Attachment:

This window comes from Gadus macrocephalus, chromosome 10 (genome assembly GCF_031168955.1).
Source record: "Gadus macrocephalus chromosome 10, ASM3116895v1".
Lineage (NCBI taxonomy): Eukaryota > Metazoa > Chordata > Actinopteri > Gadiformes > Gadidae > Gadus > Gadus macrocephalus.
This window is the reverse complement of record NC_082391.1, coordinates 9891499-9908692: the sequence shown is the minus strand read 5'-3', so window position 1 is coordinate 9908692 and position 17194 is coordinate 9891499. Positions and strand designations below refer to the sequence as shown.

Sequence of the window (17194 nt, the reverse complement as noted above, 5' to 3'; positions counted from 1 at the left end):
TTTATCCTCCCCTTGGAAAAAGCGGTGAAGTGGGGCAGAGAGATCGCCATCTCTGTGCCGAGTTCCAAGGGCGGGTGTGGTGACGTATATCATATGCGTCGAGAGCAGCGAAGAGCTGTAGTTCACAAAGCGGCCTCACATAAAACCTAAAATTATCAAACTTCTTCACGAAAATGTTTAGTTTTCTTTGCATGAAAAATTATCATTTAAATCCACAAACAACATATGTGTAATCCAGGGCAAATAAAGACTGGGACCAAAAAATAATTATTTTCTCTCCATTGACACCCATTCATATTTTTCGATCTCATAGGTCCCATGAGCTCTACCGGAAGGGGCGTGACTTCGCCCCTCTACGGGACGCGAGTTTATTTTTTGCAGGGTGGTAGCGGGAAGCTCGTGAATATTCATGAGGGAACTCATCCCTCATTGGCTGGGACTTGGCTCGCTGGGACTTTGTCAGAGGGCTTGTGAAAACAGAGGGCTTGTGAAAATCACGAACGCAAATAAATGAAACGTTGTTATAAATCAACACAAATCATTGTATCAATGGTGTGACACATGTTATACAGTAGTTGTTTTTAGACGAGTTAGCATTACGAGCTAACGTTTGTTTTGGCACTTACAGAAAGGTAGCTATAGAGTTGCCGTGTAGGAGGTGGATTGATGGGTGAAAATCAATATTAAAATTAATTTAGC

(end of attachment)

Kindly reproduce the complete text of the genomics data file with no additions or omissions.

This window comes from Gadus macrocephalus, chromosome 10 (genome assembly GCF_031168955.1).
Source record: "Gadus macrocephalus chromosome 10, ASM3116895v1".
Lineage (NCBI taxonomy): Eukaryota > Metazoa > Chordata > Actinopteri > Gadiformes > Gadidae > Gadus > Gadus macrocephalus.
This window is the reverse complement of record NC_082391.1, coordinates 9891499-9908692: the sequence shown is the minus strand read 5'-3', so window position 1 is coordinate 9908692 and position 17194 is coordinate 9891499. Positions and strand designations below refer to the sequence as shown.

Sequence of the window (17194 nt, the reverse complement as noted above, 5' to 3'; positions counted from 1 at the left end):
TTTATCCTCCCCTTGGAAAAAGCGGTGAAGTGGGGCAGAGAGATCGCCATCTCTGTGCCGAGTTCCAAGGGCGGGTGTGGTGACGTATATCATATGCGTCGAGAGCAGCGAAGAGCTGTAGTTCACAAAGCGGCCTCACATAAAACCTAAAATTATCAAACTTCTTCACGAAAATGTTTAGTTTTCTTTGCATGAAAAATTATCATTTAAATCCACAAACAACATATGTGTAATCCAGGGCAAATAAAGACTGGGACCAAAAAATAATTATTTTCTCTCCATTGACACCCATTCATATTTTTCGATCTCATAGGTCCCATGAGCTCTACCGGAAGGGGCGTGACTTCGCCCCTCTACGGGACGCGAGTTTATTTTTTGCAGGGTGGTAGCGGGAAGCTCGTGAATATTCATGAGGGAACTCATCCCTCATTGGCTGGGACTTGGCTCGCTGGGACTTTGTCAGAGGGCTTGTGAAAACAGAGGGCTTGTGAAAATCACGAACGCAAATAAATGAAACGTTGTTATAAATCAACACAAATCATTGTATCAATGGTGTGACACATGTTATACAGTAGTTGTTTTTAGACGAGTTAGCATTACGAGCTAACGTTTGTTTTGGCACTTACAGAAAGGTAGCTATAGAGTTGCCGTGTAGGAGGTGGATTGATGGGTGAAAATCAATATTAAAATTAATTTAGC